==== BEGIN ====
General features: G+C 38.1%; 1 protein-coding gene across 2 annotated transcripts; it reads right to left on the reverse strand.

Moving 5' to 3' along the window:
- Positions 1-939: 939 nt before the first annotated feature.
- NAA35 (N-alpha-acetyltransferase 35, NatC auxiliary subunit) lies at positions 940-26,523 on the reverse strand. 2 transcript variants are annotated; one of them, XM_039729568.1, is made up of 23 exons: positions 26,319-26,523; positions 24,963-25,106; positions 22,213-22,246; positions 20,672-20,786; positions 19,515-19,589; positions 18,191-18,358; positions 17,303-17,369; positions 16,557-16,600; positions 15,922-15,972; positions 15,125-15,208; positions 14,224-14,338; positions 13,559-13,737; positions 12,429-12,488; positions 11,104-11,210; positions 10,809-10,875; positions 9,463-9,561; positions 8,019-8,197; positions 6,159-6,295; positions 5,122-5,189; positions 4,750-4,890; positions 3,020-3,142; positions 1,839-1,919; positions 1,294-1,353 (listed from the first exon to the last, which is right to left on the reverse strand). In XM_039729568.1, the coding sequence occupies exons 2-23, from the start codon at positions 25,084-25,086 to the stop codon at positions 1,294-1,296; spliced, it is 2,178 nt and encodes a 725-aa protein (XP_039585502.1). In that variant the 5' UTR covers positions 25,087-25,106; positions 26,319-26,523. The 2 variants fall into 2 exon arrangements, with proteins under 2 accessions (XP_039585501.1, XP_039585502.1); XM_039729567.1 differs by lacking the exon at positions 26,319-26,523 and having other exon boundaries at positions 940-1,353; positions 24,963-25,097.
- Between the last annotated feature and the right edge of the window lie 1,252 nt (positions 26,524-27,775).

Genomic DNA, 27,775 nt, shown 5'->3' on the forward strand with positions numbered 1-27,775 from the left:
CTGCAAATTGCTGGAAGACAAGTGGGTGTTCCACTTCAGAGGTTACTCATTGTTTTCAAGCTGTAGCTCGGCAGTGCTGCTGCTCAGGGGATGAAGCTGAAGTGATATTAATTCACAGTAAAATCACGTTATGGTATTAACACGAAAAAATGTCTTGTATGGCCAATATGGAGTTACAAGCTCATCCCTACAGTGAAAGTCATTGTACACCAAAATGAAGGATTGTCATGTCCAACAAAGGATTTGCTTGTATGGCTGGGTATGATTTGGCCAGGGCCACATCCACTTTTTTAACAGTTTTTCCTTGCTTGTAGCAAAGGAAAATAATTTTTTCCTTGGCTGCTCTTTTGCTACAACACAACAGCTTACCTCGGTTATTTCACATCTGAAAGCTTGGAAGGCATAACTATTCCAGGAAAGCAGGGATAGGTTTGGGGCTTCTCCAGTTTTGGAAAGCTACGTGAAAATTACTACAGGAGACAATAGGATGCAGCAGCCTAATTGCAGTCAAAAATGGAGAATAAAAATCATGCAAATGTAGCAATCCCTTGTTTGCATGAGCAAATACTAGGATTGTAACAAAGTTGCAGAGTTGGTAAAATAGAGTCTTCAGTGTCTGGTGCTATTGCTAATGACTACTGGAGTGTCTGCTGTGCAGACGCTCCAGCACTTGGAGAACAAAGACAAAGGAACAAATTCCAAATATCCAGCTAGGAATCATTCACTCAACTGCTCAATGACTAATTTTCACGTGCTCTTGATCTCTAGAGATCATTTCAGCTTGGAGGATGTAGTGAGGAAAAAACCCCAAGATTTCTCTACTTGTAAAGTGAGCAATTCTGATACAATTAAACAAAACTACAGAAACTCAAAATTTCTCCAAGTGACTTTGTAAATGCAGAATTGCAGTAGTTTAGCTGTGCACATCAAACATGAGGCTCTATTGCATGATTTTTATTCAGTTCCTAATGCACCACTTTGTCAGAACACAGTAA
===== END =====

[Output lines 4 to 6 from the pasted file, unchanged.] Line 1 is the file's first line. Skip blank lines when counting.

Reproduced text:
- NAA35 (N-alpha-acetyltransferase 35, NatC auxiliary subunit) lies at positions 940-26,523 on the reverse strand. 2 transcript variants are annotated; one of them, XM_039729568.1, is made up of 23 exons: positions 26,319-26,523; positions 24,963-25,106; positions 22,213-22,246; positions 20,672-20,786; positions 19,515-19,589; positions 18,191-18,358; positions 17,303-17,369; positions 16,557-16,600; positions 15,922-15,972; positions 15,125-15,208; positions 14,224-14,338; positions 13,559-13,737; positions 12,429-12,488; positions 11,104-11,210; positions 10,809-10,875; positions 9,463-9,561; positions 8,019-8,197; positions 6,159-6,295; positions 5,122-5,189; positions 4,750-4,890; positions 3,020-3,142; positions 1,839-1,919; positions 1,294-1,353 (listed from the first exon to the last, which is right to left on the reverse strand). In XM_039729568.1, the coding sequence occupies exons 2-23, from the start codon at positions 25,084-25,086 to the stop codon at positions 1,294-1,296; spliced, it is 2,178 nt and encodes a 725-aa protein (XP_039585502.1). In that variant the 5' UTR covers positions 25,087-25,106; positions 26,319-26,523. The 2 variants fall into 2 exon arrangements, with proteins under 2 accessions (XP_039585501.1, XP_039585502.1); XM_039729567.1 differs by lacking the exon at positions 26,319-26,523 and having other exon boundaries at positions 940-1,353; positions 24,963-25,097.
- Between the last annotated feature and the right edge of the window lie 1,252 nt (positions 26,524-27,775).

Genomic DNA, 27,775 nt, shown 5'->3' on the forward strand with positions numbered 1-27,775 from the left: